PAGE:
There's no secret that I'm a huge fan of Matt Finch's Tome of Adventure Design. I have it in the multi-volume set hat Matt self-published in addition to two printings in hardcover from Frog God Games. I've used it to design adventures multiple times as well as posted the process here at The Tavern.
Now you can grab the out of print Tome of Adventure Design via from Amazon, in either softcover or hardcover. The Softcover is 34.99 and the Hardcover is 49.99.
Issuing ToAD and other out of print Frog God releases on Amazon is huge, especially for fans across the pond or across the world, as it avoids the outrageous American postal rates.
A fantasy adventure game, at its very heart, is about developing an open-ended "story" of the characters. The referee is in charge of the fantasy world, and the players direct the actions of their characters in that fantasy world. Neither the referee nor the group of players has complete control over what's going to happen, and the result is an evolving set of surprises for both the referee and the players. Unlike the players, as the referee and creator of the game world, most of your "work" is done ahead of time. To some degree or other, you have to create the groundwork for the adventure before the game starts. Even though no battle plan survives contact with the enemy - and if you're an experienced referee you know exactly what I mean - the game has to start ... with a starting point. This might just be a vague set of ideas, or it might be as complex as a set of maps with a detailed key and well thought-out encounters for the players to run into.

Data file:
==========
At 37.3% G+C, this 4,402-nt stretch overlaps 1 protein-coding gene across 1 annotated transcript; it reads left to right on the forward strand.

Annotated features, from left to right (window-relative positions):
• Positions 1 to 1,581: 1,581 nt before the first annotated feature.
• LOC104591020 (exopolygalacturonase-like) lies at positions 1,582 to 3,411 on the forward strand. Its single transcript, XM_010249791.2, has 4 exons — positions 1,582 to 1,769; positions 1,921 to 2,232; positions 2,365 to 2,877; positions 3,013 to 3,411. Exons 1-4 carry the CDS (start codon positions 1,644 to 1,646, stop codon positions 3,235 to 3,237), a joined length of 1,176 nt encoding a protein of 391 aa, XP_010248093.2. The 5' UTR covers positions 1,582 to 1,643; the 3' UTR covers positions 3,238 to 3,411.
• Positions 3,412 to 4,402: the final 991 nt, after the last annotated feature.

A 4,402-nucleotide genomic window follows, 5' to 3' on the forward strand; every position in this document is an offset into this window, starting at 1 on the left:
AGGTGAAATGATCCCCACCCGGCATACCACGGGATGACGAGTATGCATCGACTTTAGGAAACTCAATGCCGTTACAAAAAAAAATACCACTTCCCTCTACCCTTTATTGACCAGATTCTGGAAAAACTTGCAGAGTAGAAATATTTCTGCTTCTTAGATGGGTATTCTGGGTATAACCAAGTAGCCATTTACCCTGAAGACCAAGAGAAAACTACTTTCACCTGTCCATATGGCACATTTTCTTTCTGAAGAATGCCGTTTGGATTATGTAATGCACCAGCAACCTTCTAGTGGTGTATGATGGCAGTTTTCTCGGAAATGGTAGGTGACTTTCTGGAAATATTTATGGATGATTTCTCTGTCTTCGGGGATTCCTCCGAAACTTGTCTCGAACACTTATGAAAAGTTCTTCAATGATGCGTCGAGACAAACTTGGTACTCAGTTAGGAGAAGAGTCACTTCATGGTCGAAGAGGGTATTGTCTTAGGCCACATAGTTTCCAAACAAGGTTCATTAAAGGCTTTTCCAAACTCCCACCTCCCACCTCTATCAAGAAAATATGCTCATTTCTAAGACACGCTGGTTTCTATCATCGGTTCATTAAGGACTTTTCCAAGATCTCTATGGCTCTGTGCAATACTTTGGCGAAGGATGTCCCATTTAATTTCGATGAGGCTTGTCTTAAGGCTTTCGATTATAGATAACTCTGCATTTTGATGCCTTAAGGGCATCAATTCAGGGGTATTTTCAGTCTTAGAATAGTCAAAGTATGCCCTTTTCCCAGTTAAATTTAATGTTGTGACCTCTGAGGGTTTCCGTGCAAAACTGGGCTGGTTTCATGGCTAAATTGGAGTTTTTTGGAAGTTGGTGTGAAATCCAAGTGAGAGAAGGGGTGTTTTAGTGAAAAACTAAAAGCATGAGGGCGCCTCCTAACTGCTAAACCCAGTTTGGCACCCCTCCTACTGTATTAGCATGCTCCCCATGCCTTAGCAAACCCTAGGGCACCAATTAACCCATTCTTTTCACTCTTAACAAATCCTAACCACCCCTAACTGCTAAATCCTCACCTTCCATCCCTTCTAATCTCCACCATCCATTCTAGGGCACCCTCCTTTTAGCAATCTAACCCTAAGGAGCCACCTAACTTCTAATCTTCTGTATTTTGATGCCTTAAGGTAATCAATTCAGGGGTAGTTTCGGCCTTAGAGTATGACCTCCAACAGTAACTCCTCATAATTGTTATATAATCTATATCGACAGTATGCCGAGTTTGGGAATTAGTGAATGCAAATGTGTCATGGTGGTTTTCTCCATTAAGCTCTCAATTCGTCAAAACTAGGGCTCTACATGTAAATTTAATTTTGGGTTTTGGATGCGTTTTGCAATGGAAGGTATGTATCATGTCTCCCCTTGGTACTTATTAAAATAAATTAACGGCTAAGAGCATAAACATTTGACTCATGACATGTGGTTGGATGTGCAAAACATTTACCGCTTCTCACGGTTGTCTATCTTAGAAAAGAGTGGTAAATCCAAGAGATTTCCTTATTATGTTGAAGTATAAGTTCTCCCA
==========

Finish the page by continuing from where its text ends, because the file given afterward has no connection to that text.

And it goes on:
The Tome of Adventure Design is organized as a series of "books," each one providing resources at every step of the way. The vast majority of the content of each book is made up of random generation tables that we created over a quarter of a century (sigh) for our own use. It shoud be said up front that these are tables for deep design - in other words, most of them are too long, and contain too many unusual or contradictory entries, for use on the spot at the gaming table. There are already many excellent books of tables for use on the fly; the tables in these books are different. They work best as a tool for preparation beforehand, providing relatively vast creative resources for browsing and gathering, rather than quick-use tables designed to provide broad, fast brushstrokes. Our shorter tables tend to deliver cryptic results designed to shock the reader's creativity into filling in the gaps, whereas the longer tables are unusably vast for easy random generation, being designed to shock the reader's creativity into operation by presenting a sea of possibilities.
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